After we glanced quickly at each other and silently agreed the young man looked very studious, she greeted him and invited him to sit in the platform rocker nearest her chair.
The young man backed up to the rocker and bent himself to sit. Thinking about it now, I’m not at all sure where he imagined the chair seat would be. Had he grown in height recently? Did he forget about differences made by his elevated shoes? Whatever it was, he quickly found out the low chair was way lower than he thought.
He unlocked his knee joints and cannon-balled down, butt-first into the here-to-fore comfortable chair which swiftly gobbled him up, and then wildly flung itself backwards to land at rest on the carpeted floor. Whether his strange descent was the unexpected outcome of a sitting gone wrong, or the unholy surprise of it, or the wind actually was knocked out of him, he laid there for seconds before responding to his predicament.
Quick to recover, I began to have great concern for our guest, and concern for him led immediately to concern for the little old woman. I looked at her. She began to cough and splutter. All the alarms in my head began to ring.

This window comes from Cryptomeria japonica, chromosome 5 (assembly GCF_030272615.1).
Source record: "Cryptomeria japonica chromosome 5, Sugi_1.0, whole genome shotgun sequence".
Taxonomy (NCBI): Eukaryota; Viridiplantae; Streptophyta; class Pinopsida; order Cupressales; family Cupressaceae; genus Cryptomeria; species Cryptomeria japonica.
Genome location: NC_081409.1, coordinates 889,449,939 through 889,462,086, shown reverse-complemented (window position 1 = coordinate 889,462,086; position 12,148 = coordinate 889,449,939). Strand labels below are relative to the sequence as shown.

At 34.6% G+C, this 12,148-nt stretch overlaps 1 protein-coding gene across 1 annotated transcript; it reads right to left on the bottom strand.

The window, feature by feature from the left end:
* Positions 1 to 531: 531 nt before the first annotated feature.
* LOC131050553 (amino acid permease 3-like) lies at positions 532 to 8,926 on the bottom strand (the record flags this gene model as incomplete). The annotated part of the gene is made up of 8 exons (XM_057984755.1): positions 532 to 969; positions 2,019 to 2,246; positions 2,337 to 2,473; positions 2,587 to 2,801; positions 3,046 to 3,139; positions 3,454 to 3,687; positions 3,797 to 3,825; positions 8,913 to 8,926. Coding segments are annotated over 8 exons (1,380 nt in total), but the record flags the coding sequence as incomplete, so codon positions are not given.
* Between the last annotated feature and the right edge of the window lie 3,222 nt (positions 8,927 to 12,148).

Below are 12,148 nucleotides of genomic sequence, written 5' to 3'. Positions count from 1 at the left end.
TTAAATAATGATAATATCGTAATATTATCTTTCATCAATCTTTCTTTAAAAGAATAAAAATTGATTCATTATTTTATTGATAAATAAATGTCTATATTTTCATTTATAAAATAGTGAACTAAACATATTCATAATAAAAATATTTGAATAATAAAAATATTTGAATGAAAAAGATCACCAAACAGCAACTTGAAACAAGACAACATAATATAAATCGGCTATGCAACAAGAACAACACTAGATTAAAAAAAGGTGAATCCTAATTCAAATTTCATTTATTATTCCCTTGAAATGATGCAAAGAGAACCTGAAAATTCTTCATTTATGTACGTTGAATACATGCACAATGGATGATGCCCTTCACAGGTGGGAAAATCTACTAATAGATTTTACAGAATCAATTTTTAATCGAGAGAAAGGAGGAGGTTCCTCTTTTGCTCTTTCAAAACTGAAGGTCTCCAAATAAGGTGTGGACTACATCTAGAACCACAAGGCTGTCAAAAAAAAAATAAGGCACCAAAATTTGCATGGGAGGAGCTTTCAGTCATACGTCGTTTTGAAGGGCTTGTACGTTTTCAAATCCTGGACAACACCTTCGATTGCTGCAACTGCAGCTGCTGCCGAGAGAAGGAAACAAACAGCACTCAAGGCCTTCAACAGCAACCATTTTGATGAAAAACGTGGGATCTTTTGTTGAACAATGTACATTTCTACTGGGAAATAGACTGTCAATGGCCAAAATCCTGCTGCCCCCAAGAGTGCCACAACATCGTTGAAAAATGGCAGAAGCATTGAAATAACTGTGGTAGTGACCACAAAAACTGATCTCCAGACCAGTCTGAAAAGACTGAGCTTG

In one swift, smooth motion, I grabbed the young man’s right hand which he helplessly waved in the air above him, yanked him to his feet, shoved the box of things into his arms, and pulled him to the front door which I flung open with my free hand. As I shoved him out onto the front walk, he muttered some kind of phrase with the words, “thanks” and “sorry” all mixed up.
“You’re very welcome!” I slammed the door shut and hurried back into the family room. As quickly as I could, I got the old woman into her emergency oxygen mask. All the while, she resisted, shaking her head back and forth in what I thought was some kind of fit. But, I insisted she capitulate, and soon she stopped fighting the mask.
She breathed in a few shallow breaths and the coughing subsided. As I watched anxiously, she took off the mask. “Well. That was something,” she said.
“Yes.” I righted the chair. “He certainly was surprised. And so was I, for that matter.”
“I didn’t know you could move so quickly,” she said, and began again to laugh and cough and splutter.
Laughing with her, I reached for the oxygen.